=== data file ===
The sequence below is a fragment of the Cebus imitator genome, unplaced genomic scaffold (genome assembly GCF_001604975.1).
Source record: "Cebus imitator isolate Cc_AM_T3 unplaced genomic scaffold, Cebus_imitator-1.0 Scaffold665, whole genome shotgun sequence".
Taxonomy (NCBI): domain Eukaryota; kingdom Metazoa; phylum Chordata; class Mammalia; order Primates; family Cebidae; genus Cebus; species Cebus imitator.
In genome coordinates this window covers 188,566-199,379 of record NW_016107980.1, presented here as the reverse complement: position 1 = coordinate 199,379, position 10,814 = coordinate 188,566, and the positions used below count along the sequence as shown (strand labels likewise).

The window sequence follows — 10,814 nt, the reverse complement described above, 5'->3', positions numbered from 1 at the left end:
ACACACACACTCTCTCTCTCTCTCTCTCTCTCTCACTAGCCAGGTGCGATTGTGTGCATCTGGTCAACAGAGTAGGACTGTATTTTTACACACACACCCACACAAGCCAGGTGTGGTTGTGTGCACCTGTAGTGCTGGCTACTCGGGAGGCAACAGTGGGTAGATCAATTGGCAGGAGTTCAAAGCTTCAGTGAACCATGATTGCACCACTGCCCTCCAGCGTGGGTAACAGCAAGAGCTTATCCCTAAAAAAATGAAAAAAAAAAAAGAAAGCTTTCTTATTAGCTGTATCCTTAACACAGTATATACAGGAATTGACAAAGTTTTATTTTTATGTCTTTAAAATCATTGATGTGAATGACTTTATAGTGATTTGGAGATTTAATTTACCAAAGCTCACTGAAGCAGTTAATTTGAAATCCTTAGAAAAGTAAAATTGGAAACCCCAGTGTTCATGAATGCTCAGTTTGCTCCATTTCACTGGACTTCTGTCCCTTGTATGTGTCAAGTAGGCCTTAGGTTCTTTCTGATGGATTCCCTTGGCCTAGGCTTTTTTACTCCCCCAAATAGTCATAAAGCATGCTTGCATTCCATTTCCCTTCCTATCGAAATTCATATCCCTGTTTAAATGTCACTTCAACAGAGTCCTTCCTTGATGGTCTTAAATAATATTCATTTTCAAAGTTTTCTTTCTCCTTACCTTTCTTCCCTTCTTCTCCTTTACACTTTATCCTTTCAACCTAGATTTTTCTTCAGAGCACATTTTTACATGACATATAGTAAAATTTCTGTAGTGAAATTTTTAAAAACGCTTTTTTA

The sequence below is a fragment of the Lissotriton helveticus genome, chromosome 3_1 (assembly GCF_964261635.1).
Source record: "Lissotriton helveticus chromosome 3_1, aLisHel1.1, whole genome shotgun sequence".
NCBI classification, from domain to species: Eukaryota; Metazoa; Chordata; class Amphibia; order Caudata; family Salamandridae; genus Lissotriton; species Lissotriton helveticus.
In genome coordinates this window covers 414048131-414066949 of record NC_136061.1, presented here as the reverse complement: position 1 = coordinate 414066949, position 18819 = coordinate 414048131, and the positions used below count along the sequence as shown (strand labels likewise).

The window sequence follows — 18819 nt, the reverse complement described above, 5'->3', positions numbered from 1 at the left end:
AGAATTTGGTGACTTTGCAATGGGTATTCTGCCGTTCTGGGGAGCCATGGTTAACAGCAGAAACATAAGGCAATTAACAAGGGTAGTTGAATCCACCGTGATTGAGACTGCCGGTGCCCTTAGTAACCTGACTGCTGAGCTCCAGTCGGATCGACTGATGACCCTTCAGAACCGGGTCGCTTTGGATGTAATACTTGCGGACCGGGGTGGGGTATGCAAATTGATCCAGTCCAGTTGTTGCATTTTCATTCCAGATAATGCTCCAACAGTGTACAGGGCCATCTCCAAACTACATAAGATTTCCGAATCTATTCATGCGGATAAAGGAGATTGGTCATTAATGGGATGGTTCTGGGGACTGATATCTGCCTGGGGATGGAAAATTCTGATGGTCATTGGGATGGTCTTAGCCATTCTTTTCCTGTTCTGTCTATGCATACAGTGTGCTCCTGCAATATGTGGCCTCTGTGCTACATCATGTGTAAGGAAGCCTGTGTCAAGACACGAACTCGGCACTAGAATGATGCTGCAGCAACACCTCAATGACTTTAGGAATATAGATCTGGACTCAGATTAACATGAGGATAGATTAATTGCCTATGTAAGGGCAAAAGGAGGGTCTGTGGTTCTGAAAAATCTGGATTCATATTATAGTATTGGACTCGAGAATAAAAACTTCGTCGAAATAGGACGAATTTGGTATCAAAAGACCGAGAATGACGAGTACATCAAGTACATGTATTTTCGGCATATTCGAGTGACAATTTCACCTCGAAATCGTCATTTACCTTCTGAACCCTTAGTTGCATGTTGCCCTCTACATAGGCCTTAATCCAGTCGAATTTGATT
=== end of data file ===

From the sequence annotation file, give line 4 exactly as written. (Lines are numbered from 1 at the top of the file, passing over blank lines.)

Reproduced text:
In genome coordinates this window covers 188,566-199,379 of record NW_016107980.1, presented here as the reverse complement: position 1 = coordinate 199,379, position 10,814 = coordinate 188,566, and the positions used below count along the sequence as shown (strand labels likewise).